What we will know is the extent of their loss. We will know that tomorrow. After they failed the initial hearing test, we scheduled a better more accurate test for June 25, the day they had their second kidney removed. The ABR test is an actual brainwave test and it is better done sedated so since they were already under for surgery, it just made sense to do it that day. And I really thought they’d tell us they still hear something. Max and Addison seem responsive. They make noise. They startle sometimes. They turn to their names- sometimes. I suspected they had some loss but I also expected them to hear. So when Max returned from surgery during Addie’s surgery and we were told that they saw no indication of hearing, I was devastated. Completely blown away with sadness and shock. And I cried and cried and just couldn’t shake my disappointment. Our wonderful nurses comforted me and tried to help me see how much we had to be grateful for that day; both did amazing in surgery and came back off a ventilators. And I missed the rejoicing for that because I was so sad they couldn’t hear.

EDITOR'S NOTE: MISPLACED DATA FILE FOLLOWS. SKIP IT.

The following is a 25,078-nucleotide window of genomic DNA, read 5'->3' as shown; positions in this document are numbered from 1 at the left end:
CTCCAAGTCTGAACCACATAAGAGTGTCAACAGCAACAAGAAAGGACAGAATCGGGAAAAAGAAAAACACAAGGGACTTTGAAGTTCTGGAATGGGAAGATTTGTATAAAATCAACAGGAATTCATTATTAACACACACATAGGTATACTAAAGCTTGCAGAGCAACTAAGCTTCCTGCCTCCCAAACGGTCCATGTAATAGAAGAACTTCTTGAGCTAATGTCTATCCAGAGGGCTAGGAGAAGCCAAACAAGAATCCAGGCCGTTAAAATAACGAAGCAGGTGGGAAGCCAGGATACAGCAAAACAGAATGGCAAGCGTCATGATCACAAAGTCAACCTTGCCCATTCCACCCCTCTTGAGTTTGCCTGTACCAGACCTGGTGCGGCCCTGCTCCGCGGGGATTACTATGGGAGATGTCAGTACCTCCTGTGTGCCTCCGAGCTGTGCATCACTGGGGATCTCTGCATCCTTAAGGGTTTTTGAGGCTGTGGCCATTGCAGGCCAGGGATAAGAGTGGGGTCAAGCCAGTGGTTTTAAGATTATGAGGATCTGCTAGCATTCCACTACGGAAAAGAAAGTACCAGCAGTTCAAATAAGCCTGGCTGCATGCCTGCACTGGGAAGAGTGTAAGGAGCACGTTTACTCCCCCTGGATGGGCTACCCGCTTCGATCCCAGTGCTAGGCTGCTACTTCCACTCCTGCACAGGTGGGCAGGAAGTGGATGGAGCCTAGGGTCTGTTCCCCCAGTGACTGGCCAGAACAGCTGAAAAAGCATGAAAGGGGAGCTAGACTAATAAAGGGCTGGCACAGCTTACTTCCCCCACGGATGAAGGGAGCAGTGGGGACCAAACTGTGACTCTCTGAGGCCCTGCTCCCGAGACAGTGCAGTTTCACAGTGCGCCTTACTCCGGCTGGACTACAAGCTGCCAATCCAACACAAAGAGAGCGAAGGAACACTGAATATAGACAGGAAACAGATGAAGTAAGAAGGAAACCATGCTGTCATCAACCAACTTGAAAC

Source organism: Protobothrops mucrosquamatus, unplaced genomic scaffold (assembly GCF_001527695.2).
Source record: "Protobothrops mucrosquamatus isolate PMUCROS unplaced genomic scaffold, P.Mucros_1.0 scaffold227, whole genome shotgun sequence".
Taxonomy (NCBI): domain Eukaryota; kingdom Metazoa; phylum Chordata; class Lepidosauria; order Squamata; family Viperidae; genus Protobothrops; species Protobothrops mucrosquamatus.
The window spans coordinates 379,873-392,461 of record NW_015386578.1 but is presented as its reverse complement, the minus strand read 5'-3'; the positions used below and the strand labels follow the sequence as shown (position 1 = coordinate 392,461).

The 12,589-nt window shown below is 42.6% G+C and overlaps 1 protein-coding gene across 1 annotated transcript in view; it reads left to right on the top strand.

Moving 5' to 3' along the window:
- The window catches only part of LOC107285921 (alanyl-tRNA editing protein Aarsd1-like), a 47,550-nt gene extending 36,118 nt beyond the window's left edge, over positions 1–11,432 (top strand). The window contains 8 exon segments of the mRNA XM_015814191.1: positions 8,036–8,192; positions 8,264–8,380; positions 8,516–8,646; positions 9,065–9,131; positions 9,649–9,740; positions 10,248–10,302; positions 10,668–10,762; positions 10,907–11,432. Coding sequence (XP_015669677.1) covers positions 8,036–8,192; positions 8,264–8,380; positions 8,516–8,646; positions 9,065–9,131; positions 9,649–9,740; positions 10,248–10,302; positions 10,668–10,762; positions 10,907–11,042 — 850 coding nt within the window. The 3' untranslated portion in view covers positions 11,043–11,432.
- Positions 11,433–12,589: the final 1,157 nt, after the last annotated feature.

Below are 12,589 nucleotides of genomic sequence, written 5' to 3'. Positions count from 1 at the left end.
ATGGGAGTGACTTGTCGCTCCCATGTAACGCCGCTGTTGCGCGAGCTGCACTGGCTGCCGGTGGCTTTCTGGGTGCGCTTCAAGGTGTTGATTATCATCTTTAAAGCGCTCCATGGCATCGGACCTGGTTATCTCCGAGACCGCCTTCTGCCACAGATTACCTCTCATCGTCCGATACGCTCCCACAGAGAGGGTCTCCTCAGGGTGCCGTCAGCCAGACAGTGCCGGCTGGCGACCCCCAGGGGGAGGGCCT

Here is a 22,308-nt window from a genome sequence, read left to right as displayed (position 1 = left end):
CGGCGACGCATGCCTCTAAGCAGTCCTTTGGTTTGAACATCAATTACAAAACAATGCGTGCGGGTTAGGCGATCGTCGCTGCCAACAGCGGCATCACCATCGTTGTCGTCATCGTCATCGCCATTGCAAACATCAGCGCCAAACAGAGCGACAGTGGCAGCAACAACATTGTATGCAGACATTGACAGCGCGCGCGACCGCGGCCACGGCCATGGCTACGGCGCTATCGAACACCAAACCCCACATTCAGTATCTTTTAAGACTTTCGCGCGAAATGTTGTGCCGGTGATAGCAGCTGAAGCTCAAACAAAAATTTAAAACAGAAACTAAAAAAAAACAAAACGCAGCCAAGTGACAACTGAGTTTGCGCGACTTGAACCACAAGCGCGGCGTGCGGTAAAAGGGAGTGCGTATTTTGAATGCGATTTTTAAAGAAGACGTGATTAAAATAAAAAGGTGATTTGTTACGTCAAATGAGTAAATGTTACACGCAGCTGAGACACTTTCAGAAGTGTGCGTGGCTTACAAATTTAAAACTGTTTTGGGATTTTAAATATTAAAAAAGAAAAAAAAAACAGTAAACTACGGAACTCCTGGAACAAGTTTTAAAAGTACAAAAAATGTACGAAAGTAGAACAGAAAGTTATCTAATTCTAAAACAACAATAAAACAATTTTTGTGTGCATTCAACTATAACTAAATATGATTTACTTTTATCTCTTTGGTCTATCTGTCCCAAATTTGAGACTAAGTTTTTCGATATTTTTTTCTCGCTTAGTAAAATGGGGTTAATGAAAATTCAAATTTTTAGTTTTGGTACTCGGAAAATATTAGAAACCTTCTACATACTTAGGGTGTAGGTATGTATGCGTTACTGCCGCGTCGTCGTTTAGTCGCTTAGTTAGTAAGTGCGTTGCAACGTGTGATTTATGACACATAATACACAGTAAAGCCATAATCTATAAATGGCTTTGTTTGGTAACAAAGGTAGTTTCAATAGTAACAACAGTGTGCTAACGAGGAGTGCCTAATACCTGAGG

The audiologist who did the test told us he wanted to repeat the test in 3 months and that he couldn’t be sure of the results given they were in an OR and under general. He said they will have significant hearing loss but what exactly they can hear is hard to tell still. He gave us some hope that when we re-tested, the results could be different. So we moved on in a way, or really our life moved on at such a pace, the hearing issue fell into the background. Addie became very sick in the next couple of weeks and all our attention fell on her heart and how it was coping with fluid changes in her body. One day in July she had to have surgery to get another central line for IV heart medications and it was a really scary time. The doctors diagnosed her with congestive heart failure and we believed she would get better soon but had yet to see it happen. And she was miserable. And that morning I said to Lori, her nurse, that I didn’t care anymore if she couldn’t hear, I just wanted her to get better. I wanted her heart to be ok. I felt foolish for my tears over hearing when now she was fighting for her life. And, as you know, she did get better. Then worse. And finally much better. And her heart recovered from the whole incident and she is handling dialysis well now. And I’m so grateful. I’m grateful for her and for Max and that they are home and alive.